Quotoons or My Troubles with Cows

Sunday, October 10th, 2010

What’s a quotoon? It’s a meeting space for quotes and cartoons. It’s a quote disguised as a cartoon or vice versa. It’s a portmanteau word, which connects it to Lewis Carroll, which has to be good.

I thought I just made the word up but then googled it and (no surprise) discovered it’s been made up already. So I’ll credit the infinite combinatory possibilities offered by the English language and exploited by human creativity.

Whatever the historical record reveals, in my mind the inventor of quotoons (the thing, not the word) will always be Mr. Carl Carbonell, otherwise known as Carl  O’Captain Carbonell. Carl graduated from my department’s Graphic Design program in the spring, and has been sailing the perilous seas of unemployment ever since. That says a lot about the current job market since Carl is a wonderful artist and designer. That’s my opinion and it must be right because HOW Magazine tells me so.

A few years ago, Carl began livening up the rather earnest pages of our university rag, The Reflector, with his quotoons. He would (1) pluck a quote from the mouth of a friend or from the ambient university ether, (2) attribute the words to a source (admirable scholarly touch!), and (3) submit the words to his own peculiar brand of elaborate visual embellishment. The Reflector and its readers then (4) reaped all the benefits.

The knowledge that Carl was making these quotoons must have had a curious effect on the people around him. What if, they must have thought to themselves at some point, one of my pithy aphorisms, hilarious asides, or asinine remarks suddenly finds itself isolated and enshrined by Carl?

In my case, of course, it was an asinine remark.  No, a bovine remark.

Carl Carbonell Quotoon

And so it was that one morning, over my customary nine o’clock coffee, I opened The Reflector to find my own words staring back at me. Curiously enough, the quote had something resembling a speech bubble attached to it, within which was my name. My quote seemed to be speaking me into existence. Take note, critical theorists!

After the initial surprise and pleasure had subsided, I confess I felt a little twinge of concern. MSU, where I work, is a land-grant university. It prizes itself on its agricultural courses, its dairy products, and its holy–no, I mean holey–cow. (And if you really want to see a holey cow, click here, but I take no responsibility for your clicking.) Heck, we may be the Bulldogs, but we ring our cowbells with pride. And here was I blaspheming. I’d been caught uttering a vaguely cow-phobic sentiment.

Let me explain the context of the quote. As far as I recall, I was chatting to Carl and some other students in an art department hall about the work of Garrett May, a painting student whose BFA thesis committee I was serving on that semester. Garrett grew up on a cattle farm and his paintings are of creatures he’s known and looked after for years. It shows.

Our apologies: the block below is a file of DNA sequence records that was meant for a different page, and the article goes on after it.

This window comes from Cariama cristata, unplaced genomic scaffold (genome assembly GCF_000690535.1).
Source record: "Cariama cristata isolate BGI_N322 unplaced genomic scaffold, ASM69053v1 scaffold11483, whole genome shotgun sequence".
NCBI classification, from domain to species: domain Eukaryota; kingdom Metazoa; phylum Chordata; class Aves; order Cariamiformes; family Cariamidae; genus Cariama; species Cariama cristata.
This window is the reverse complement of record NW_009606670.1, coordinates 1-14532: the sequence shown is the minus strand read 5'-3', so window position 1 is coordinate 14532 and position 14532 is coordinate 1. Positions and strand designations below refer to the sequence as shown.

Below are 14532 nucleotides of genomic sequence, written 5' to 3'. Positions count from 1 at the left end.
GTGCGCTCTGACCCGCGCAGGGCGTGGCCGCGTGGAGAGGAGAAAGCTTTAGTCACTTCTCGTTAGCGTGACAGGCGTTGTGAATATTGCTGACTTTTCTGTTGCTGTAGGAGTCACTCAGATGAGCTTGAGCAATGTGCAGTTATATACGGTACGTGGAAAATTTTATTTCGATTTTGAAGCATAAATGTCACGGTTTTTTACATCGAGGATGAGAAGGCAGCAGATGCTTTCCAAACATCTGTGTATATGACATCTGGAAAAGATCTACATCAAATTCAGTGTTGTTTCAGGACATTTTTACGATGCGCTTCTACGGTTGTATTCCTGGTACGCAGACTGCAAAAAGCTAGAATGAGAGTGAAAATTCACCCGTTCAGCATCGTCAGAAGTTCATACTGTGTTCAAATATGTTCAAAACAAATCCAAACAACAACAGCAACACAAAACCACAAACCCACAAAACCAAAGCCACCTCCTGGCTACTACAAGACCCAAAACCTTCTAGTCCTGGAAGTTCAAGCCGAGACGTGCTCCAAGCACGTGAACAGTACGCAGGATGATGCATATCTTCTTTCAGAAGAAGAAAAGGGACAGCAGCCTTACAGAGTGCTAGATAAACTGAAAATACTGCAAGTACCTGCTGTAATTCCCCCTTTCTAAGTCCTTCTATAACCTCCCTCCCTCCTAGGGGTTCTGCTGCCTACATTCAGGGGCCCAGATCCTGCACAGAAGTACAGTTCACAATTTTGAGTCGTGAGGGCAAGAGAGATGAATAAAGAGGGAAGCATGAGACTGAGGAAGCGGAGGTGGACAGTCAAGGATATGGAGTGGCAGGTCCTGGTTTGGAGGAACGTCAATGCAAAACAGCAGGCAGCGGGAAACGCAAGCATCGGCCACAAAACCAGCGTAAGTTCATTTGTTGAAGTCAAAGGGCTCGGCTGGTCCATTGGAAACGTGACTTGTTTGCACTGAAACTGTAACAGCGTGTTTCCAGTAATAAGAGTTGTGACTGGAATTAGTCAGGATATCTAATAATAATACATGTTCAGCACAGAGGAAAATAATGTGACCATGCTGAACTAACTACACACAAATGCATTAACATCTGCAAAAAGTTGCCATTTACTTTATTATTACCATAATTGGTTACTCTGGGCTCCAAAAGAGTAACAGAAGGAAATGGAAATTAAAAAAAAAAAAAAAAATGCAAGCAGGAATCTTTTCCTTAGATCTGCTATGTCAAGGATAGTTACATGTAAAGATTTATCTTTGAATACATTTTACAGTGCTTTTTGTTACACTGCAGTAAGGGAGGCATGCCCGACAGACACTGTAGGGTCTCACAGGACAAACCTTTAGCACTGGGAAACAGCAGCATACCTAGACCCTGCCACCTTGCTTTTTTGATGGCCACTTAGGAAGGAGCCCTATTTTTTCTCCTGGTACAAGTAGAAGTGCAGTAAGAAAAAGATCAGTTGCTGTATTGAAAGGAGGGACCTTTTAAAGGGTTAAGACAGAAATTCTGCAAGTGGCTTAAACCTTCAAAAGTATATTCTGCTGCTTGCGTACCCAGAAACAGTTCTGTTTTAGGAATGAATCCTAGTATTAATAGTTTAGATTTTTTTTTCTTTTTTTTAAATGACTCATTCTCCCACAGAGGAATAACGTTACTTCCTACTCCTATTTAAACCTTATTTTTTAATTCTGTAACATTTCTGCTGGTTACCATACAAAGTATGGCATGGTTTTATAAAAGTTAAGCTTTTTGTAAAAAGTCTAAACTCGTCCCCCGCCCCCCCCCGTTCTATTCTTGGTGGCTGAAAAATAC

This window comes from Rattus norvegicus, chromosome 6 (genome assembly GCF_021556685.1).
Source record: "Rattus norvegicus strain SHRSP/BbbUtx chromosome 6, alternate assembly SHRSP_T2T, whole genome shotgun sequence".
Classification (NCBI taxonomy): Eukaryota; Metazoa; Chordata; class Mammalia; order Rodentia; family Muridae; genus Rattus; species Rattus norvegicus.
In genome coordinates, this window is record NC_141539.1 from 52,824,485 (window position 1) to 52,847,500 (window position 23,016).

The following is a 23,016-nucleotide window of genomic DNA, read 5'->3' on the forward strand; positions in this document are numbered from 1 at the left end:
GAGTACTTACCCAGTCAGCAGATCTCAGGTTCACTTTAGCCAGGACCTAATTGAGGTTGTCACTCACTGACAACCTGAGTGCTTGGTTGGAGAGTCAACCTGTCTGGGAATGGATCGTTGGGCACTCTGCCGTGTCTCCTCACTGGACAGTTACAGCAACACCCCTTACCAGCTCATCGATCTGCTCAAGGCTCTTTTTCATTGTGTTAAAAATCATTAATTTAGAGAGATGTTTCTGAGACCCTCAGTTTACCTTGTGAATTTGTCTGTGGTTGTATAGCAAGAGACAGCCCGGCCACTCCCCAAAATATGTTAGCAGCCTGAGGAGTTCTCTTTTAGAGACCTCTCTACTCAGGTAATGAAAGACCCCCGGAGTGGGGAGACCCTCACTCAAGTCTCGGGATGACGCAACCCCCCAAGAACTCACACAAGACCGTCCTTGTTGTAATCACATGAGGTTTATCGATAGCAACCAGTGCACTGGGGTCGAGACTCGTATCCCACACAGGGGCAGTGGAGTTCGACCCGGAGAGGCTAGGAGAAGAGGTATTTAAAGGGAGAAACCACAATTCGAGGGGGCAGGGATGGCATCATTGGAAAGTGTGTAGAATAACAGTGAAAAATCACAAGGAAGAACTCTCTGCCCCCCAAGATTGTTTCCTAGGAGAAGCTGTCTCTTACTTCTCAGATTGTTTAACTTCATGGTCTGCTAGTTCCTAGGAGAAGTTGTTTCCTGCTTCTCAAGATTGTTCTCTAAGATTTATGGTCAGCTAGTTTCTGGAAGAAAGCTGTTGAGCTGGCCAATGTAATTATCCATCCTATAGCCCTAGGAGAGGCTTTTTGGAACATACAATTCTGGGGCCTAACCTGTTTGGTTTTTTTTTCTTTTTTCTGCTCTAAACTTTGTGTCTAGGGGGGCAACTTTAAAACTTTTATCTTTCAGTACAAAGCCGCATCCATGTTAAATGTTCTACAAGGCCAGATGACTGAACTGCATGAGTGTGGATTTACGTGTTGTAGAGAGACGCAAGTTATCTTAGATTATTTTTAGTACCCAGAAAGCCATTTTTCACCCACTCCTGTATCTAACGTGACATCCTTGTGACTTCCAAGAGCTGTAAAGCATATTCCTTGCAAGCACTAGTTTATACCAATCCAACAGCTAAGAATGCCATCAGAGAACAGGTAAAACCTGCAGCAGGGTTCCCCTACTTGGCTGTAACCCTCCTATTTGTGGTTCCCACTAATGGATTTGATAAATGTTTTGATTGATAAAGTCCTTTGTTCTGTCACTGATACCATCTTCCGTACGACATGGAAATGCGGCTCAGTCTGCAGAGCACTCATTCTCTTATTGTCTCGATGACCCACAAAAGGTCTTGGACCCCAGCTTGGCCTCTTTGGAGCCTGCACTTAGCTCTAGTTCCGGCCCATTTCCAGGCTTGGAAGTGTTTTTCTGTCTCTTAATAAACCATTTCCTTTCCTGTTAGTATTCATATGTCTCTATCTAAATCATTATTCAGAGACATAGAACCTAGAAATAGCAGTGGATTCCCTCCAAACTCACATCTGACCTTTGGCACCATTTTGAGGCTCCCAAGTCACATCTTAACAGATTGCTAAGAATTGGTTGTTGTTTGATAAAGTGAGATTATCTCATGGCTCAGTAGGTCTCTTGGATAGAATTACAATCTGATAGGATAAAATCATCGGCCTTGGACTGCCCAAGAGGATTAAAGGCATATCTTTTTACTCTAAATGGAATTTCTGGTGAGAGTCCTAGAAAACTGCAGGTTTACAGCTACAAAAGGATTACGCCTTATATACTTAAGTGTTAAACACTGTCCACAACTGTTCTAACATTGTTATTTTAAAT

Garrett May, Dillinger (36x60 inches), 2010

I really love Garrett’s work. But for me the subject is forceful and psychologically involving because–yes!–cows freak me out. Just a bit. For the city or town slicker, cows are things generally encountered on walks or drives through the countryside. They stare at you. They startle easily. They, no doubt, are gentle and good mannered, but their bull companions are certainly not. Anyone who, like me, grew up going for long walks through the English countryside (and occasionally had to out-sprint an enraged bull or vache enragée) knows these things to be true!

Fortunately no-one at MSU–with the possible exceptions of Carl and Garrett–really cared about my troubles with cows, and enough time has passed for me to raise this subject again voluntarily. Carl graduated and his quotoons, alas, disappeared from The Reflector. (I hope he returns to them sometime.) And, at the end of that semester, a herd of cow paintings graced the walls of the Art Department Gallery, indicating that Garrett had successfully negotiated his thesis show.

Meanwhile, the Professor continues professing but should, on occasion, learn to keep his mouth shut. For as surely as halls have ears, art departments have art students.

Postscript: visit Carl Carbonell’s award-winning website (

Art of the Graphic Novel: A Visual Bibliography

Tuesday, August 24th, 2010

I’m sometimes asked for graphic novel recommendations so–as a convenient response to this question–I thought I’d share the texts I’m teaching in my Art of the Graphic Novel class this Fall (2010). You can find the ten required texts at the end of this post, presented in the form of a visual bibliography.

I’ve chosen the books for a number of pedagogical reasons but, as a group, they should also serve well as a good basis for a collection of graphic novels. They were published over the last three decades–some as recently as within the last year.  Will Eisner’s A Contract With God, and Other Tenement Stories (1978) is routinely claimed to have been the first graphic novel. I’m not asking my students to buy this book and have instead opted to show them the sixty pages of the title story as a slide-show. (It’s fun and instructive to convert comics into a slide-show and then think about how the loss of the book format changes our experience of the work.)